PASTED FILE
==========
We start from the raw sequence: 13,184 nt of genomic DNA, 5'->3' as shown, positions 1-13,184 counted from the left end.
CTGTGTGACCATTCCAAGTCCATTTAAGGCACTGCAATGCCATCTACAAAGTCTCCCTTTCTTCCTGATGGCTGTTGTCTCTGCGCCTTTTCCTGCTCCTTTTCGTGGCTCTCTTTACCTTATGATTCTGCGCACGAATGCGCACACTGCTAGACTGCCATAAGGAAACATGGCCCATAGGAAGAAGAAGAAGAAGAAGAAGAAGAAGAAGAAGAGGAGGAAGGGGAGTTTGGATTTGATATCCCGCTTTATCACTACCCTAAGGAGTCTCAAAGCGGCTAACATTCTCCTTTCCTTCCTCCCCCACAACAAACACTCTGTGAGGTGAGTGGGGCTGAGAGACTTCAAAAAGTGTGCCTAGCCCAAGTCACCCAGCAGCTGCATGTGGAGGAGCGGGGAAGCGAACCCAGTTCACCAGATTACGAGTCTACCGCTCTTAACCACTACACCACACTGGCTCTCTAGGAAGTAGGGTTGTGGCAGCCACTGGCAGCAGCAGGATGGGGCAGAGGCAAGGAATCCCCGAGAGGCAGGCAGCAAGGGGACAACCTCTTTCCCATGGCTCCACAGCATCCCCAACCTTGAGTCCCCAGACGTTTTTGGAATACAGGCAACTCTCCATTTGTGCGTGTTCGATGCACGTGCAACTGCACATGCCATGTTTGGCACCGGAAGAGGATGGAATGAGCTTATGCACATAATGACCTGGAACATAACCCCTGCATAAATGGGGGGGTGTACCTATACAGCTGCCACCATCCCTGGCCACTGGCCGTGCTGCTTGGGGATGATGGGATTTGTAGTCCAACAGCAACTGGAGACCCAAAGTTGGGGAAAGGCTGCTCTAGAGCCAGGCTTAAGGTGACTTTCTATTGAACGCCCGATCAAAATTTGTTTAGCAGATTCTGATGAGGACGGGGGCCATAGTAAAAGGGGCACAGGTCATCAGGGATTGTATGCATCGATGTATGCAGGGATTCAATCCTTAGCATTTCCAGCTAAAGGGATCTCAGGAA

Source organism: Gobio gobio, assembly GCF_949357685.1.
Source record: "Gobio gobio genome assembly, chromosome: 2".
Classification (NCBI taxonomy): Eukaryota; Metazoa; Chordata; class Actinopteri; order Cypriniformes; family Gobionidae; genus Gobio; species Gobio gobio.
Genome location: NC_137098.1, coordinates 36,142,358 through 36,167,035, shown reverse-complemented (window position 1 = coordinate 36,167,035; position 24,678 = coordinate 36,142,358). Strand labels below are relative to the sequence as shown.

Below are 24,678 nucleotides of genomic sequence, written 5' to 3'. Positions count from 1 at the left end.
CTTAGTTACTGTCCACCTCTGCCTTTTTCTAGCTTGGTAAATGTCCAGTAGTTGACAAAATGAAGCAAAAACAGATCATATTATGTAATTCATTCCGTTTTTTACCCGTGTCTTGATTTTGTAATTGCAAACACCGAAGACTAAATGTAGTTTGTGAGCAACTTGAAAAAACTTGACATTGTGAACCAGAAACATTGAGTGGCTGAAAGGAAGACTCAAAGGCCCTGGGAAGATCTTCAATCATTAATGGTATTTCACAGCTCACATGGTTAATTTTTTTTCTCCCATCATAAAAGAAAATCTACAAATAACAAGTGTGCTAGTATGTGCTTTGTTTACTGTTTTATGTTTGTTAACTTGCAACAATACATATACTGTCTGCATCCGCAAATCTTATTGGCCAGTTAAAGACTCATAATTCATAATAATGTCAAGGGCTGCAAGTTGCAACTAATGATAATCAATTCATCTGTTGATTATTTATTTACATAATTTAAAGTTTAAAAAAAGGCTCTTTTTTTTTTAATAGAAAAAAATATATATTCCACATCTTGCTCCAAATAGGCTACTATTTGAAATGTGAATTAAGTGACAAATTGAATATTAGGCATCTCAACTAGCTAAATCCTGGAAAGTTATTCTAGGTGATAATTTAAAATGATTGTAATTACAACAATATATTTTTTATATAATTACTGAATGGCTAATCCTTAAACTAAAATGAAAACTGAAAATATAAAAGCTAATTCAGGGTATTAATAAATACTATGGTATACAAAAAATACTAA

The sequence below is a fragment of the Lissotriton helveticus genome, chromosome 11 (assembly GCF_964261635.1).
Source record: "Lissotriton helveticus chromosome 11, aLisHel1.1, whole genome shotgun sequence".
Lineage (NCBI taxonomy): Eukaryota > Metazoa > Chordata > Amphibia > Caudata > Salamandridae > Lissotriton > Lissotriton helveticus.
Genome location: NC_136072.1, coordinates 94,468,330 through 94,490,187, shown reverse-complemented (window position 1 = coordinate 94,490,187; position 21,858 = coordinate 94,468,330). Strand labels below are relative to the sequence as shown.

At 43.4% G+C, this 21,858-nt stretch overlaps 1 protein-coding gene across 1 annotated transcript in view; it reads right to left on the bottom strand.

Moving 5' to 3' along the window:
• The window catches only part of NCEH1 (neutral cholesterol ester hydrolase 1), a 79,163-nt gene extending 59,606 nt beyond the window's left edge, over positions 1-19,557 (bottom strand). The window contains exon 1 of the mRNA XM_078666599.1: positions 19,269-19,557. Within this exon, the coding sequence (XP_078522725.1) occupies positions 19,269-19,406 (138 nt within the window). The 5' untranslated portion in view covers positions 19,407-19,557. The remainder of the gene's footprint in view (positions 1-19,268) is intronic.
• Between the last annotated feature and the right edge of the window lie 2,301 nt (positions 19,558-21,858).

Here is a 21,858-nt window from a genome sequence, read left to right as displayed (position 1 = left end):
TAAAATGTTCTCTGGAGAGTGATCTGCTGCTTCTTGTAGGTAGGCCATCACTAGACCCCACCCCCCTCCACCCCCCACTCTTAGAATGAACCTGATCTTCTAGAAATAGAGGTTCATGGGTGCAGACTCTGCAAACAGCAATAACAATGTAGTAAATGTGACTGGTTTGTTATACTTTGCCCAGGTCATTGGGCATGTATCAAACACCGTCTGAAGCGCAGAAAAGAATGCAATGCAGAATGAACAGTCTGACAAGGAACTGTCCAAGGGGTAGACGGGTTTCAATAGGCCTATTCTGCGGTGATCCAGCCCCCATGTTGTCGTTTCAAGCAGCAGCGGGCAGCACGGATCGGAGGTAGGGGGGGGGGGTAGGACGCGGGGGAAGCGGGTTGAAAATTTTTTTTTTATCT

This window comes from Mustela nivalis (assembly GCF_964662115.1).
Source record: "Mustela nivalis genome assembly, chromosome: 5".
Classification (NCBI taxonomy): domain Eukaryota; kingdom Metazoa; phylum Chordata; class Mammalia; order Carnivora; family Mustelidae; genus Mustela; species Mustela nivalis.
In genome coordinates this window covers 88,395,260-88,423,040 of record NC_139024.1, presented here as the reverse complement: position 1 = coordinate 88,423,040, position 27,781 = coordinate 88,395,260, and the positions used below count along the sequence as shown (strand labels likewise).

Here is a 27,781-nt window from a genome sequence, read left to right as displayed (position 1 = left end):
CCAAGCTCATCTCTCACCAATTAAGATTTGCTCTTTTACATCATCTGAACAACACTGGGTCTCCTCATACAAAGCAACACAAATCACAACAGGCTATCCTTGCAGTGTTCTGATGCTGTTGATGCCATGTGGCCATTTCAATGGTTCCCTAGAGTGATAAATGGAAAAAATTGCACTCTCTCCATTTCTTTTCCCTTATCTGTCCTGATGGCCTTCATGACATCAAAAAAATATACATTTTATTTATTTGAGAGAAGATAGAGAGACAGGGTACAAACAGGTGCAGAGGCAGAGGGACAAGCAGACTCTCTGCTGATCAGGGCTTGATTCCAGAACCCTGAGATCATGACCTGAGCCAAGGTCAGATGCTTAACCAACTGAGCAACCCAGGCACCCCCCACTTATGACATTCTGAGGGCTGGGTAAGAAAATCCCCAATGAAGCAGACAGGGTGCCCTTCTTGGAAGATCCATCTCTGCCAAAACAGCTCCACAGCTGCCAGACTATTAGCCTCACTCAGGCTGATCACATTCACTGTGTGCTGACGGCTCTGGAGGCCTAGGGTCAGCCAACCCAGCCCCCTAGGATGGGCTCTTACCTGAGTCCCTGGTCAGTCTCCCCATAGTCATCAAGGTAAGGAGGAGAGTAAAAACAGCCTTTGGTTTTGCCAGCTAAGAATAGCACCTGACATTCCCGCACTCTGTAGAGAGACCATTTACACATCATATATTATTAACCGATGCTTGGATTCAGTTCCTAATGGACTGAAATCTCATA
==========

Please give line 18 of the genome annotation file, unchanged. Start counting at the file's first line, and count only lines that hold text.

TAAAATGTTCTCTGGAGAGTGATCTGCTGCTTCTTGTAGGTAGGCCATCACTAGACCCCACCCCCCTCCACCCCCCACTCTTAGAATGAACCTGATCTTCTAGAAATAGAGGTTCATGGGTGCAGACTCTGCAAACAGCAATAACAATGTAGTAAATGTGACTGGTTTGTTATACTTTGCCCAGGTCATTGGGCATGTATCAAACACCGTCTGAAGCGCAGAAAAGAATGCAATGCAGAATGAACAGTCTGACAAGGAACTGTCCAAGGGGTAGACGGGTTTCAATAGGCCTATTCTGCGGTGATCCAGCCCCCATGTTGTCGTTTCAAGCAGCAGCGGGCAGCACGGATCGGAGGTAGGGGGGGGGGGTAGGACGCGGGGGAAGCGGGTTGAAAATTTTTTTTTTATCT